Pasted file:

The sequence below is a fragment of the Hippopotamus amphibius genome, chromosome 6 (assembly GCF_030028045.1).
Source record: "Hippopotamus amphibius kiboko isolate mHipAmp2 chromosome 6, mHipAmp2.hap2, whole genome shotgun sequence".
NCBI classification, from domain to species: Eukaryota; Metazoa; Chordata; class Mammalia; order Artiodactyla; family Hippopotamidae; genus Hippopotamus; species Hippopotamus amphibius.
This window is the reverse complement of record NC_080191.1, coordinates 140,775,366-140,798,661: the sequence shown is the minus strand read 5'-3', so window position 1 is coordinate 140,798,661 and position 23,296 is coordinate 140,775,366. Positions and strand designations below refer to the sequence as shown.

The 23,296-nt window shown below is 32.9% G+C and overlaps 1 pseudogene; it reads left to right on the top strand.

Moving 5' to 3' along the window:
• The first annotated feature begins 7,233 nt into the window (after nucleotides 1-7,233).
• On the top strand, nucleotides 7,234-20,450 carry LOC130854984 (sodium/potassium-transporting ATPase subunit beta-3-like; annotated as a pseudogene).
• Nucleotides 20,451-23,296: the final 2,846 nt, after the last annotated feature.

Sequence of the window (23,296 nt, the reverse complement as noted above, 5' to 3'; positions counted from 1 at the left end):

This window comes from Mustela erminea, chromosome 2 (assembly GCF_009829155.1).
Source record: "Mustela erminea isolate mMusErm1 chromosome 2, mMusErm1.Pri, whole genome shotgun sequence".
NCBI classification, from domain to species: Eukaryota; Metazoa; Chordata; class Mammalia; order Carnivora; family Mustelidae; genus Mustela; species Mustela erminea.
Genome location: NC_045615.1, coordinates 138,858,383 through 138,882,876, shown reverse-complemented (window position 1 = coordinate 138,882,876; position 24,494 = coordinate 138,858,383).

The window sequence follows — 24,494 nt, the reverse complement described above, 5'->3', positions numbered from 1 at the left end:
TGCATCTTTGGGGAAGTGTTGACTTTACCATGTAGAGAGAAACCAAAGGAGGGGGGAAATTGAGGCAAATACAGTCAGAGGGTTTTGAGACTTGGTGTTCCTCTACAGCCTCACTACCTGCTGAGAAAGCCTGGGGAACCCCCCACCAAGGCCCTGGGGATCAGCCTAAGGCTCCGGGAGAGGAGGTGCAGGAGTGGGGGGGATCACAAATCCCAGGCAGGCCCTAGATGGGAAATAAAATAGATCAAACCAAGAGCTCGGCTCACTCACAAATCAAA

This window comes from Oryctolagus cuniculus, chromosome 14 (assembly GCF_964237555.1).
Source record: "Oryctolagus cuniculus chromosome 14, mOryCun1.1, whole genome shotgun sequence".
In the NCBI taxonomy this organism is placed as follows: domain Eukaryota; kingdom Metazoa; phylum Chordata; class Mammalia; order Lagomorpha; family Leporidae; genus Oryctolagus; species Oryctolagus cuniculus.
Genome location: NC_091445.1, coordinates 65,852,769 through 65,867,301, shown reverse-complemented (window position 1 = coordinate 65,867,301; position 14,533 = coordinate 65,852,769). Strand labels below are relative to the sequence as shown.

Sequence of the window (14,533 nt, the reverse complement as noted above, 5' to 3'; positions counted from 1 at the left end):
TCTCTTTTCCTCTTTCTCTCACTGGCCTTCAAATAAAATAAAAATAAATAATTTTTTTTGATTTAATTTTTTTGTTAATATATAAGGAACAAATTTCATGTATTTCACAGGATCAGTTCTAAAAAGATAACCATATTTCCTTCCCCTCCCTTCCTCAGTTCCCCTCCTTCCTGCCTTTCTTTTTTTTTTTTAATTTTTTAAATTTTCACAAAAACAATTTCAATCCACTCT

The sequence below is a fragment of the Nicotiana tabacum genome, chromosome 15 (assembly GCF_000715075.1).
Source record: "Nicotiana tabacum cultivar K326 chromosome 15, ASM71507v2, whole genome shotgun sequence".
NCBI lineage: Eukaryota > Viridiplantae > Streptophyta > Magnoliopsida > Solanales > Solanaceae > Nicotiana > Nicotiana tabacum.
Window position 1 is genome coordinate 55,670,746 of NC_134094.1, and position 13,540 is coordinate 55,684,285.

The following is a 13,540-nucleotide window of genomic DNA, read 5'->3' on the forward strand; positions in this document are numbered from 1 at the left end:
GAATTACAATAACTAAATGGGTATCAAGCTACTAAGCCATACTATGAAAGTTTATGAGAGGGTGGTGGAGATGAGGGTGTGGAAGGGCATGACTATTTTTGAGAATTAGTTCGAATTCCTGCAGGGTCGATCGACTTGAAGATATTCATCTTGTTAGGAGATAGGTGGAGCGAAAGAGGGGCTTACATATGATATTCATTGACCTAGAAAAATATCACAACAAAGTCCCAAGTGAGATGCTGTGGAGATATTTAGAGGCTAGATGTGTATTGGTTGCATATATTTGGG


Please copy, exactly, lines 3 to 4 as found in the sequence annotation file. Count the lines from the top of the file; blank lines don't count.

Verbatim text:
NCBI classification, from domain to species: Eukaryota; Metazoa; Chordata; class Mammalia; order Artiodactyla; family Hippopotamidae; genus Hippopotamus; species Hippopotamus amphibius.
This window is the reverse complement of record NC_080191.1, coordinates 140,775,366-140,798,661: the sequence shown is the minus strand read 5'-3', so window position 1 is coordinate 140,798,661 and position 23,296 is coordinate 140,775,366. Positions and strand designations below refer to the sequence as shown.